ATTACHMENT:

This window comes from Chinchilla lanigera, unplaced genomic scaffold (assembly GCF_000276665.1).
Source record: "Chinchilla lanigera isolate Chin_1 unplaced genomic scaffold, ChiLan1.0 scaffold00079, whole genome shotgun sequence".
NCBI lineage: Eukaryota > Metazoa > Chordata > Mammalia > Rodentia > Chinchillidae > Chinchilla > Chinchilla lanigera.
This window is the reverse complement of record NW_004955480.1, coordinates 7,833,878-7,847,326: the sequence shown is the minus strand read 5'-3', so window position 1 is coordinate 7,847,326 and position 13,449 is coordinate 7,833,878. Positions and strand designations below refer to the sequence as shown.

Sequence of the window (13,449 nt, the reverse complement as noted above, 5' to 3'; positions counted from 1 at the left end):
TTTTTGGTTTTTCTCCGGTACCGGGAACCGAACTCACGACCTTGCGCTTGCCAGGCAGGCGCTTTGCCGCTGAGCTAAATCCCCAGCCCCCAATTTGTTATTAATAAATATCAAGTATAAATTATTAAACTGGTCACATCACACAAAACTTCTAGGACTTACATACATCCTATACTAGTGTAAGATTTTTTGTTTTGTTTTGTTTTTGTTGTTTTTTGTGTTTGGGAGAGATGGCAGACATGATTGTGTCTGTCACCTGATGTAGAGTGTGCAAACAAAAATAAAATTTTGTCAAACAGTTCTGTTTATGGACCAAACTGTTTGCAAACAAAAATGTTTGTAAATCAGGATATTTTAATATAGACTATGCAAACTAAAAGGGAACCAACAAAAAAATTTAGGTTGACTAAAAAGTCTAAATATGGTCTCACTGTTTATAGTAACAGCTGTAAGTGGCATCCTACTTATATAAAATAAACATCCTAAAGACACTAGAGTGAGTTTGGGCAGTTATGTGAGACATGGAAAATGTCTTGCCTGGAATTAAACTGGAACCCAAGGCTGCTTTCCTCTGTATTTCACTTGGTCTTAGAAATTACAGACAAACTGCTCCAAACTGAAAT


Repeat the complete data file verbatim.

This window comes from Chinchilla lanigera, unplaced genomic scaffold (assembly GCF_000276665.1).
Source record: "Chinchilla lanigera isolate Chin_1 unplaced genomic scaffold, ChiLan1.0 scaffold00079, whole genome shotgun sequence".
NCBI lineage: Eukaryota > Metazoa > Chordata > Mammalia > Rodentia > Chinchillidae > Chinchilla > Chinchilla lanigera.
This window is the reverse complement of record NW_004955480.1, coordinates 7,833,878-7,847,326: the sequence shown is the minus strand read 5'-3', so window position 1 is coordinate 7,847,326 and position 13,449 is coordinate 7,833,878. Positions and strand designations below refer to the sequence as shown.

Sequence of the window (13,449 nt, the reverse complement as noted above, 5' to 3'; positions counted from 1 at the left end):
TTTTTGGTTTTTCTCCGGTACCGGGAACCGAACTCACGACCTTGCGCTTGCCAGGCAGGCGCTTTGCCGCTGAGCTAAATCCCCAGCCCCCAATTTGTTATTAATAAATATCAAGTATAAATTATTAAACTGGTCACATCACACAAAACTTCTAGGACTTACATACATCCTATACTAGTGTAAGATTTTTTGTTTTGTTTTGTTTTTGTTGTTTTTTGTGTTTGGGAGAGATGGCAGACATGATTGTGTCTGTCACCTGATGTAGAGTGTGCAAACAAAAATAAAATTTTGTCAAACAGTTCTGTTTATGGACCAAACTGTTTGCAAACAAAAATGTTTGTAAATCAGGATATTTTAATATAGACTATGCAAACTAAAAGGGAACCAACAAAAAAATTTAGGTTGACTAAAAAGTCTAAATATGGTCTCACTGTTTATAGTAACAGCTGTAAGTGGCATCCTACTTATATAAAATAAACATCCTAAAGACACTAGAGTGAGTTTGGGCAGTTATGTGAGACATGGAAAATGTCTTGCCTGGAATTAAACTGGAACCCAAGGCTGCTTTCCTCTGTATTTCACTTGGTCTTAGAAATTACAGACAAACTGCTCCAAACTGAAAT